To each his own. One personal observation — there’s no reason I can think of why good chili has to be blistering hot. Spicy hot, I mean. The tongue needs to savor the richness of the flavors, not be hanging out of the mouth looking for an icy drink to plunge into. There are lots of excellent chili recipes available online, but here’s a page that has the recipes of the Chili Appreciation Society International’s Terlingua Championship winners all the way back to 1988. Enjoy.

Song: “The First Time Ever I Saw Your Face”

 

The First Time Ever I Saw Your Face was Roberta Flack's first No. 1 hit (she had two more) and won the Grammy for Record of the Year and Song of the Year. Uploaded by bluenote.co.jp.

This is a testament to what inclusion in a movie can do for a song. “The First Time Ever I Saw Your Face” was written back in 1957 by Ewan MacColl as a love song to his future wife, Peggy Seeger. It was a folk song. It was fast and, contrary to Mr. MacColl’s protests to the contrary, forgettable.

Uploaded by wind.ap.teacup.com.

Roberta Flack recorded a fresh version, slowing it down and making it much more sensual. She has a beautiful voice, and she took the song to a different level. Even so, she included it on a 1969 album, and nothing ever came of it. Then Clint Eastwood (Great American Things, July 13, 2009) included it in his directorial debut, Play Misty for Me, and Flack released it as a single in 1972. It sent straight to number one, and stayed there for six weeks.

“The First Time Ever I Saw Your Face” was Flack’s first hit, following a pair of solo albums that had a difficult time finding an audience. She would later have two more solo number one hits, and two top five songs with Donny Hathaway. “The First Time” won  Grammy Awards for Record of the Year and Song of the Year in 1973.

Travel: The Ahwahnee Hotel

 

 

Imagine the task of getting 5,000 tons of stone, 1,000 tons of steel, and 30,000 tons of lumber to a remote location - in 1927. Photo by QT Luong, uploaded by terragalleria.com.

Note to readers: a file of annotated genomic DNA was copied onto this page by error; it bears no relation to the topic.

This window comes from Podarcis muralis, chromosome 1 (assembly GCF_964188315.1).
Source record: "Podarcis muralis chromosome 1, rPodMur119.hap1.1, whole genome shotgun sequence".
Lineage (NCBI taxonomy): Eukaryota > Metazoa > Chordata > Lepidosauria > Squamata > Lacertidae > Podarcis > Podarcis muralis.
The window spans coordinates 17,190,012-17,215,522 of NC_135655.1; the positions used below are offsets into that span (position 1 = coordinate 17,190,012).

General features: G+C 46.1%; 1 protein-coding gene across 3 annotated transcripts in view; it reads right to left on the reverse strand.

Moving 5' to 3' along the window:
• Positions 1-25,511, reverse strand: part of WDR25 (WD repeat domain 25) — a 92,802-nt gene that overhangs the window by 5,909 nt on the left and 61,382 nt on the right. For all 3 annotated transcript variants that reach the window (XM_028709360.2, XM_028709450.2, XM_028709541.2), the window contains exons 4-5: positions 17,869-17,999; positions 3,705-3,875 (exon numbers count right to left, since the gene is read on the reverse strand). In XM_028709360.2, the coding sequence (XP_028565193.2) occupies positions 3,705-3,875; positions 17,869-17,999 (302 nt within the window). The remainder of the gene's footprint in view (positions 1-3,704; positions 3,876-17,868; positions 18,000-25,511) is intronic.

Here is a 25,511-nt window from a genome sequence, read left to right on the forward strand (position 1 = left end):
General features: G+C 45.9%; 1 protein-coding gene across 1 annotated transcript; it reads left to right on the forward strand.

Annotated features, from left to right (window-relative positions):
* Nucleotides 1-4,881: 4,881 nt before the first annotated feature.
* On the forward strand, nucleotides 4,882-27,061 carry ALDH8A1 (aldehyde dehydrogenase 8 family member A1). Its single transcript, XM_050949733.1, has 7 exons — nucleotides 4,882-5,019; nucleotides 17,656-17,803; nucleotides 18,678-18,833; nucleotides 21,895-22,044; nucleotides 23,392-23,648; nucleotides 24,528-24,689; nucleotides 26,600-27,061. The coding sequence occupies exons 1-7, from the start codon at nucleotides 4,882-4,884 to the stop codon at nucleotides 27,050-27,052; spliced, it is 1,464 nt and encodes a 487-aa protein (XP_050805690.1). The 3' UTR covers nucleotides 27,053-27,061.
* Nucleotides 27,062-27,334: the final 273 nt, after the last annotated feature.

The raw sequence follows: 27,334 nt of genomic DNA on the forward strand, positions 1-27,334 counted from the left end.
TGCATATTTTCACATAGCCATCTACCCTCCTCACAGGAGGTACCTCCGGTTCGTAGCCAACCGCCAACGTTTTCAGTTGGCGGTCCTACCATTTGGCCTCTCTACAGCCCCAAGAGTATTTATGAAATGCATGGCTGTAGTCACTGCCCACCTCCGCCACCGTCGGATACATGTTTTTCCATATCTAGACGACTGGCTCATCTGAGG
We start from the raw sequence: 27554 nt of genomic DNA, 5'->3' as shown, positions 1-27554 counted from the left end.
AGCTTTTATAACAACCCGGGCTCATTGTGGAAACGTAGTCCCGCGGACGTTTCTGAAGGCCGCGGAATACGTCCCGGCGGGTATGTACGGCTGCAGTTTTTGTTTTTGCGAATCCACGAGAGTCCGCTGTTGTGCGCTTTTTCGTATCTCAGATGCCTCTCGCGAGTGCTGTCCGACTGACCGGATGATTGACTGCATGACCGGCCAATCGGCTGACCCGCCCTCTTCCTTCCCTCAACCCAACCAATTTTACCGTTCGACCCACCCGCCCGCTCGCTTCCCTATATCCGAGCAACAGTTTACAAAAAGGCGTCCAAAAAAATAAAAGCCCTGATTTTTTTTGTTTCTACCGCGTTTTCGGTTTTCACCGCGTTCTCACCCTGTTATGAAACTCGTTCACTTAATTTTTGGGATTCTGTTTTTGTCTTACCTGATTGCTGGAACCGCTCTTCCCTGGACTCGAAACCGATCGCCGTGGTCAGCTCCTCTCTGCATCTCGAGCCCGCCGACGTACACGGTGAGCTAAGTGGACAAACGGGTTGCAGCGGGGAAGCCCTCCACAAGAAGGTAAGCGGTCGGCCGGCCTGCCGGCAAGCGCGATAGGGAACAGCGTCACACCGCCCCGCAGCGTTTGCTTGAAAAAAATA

As you can see by the tags for this entry, the Ahwahnee Hotel earns its way on this list in several ways. It’s a great hotel, so Travel. It’s been a part of Yosemite National Park Since its creation in 1927, so History. And it’s a combination of the architectural elements of the Art Deco and Arts and Crafts movements, so The Arts.

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The site for the Ahwahnee was chosen because it looks out on several of the most distinctive features of Yosemite, including Yosemite Falls and Glacier Point. It’s constructed of rough-cut granite, and what appears to be wood siding is actually poured concrete stained the color of pine bark and redwood. You can imagine the complexity of getting 5,000 tons of stone, 1,000 tons of steel, and 30,000 tons of timber to this remote location in 1927.

As a hotel, this 4-Diamond property provides 99 rooms, parlors, and suites, as well as 24 additional cottages. It offers a range of amenities that almost mock the idea of it being in a national park, from turn-down service to afternoon tea. If you choose to go, be sure and cash out some CDs — the cheapest room for a simple room with no breakfast is over $400…

Kid Stuff: Where the Wild Things Are

 

Published in 1963, Where the Wild Things Are won the Caldecott Medal as the most distinguished American picture book for children. Uploaded by collider.com.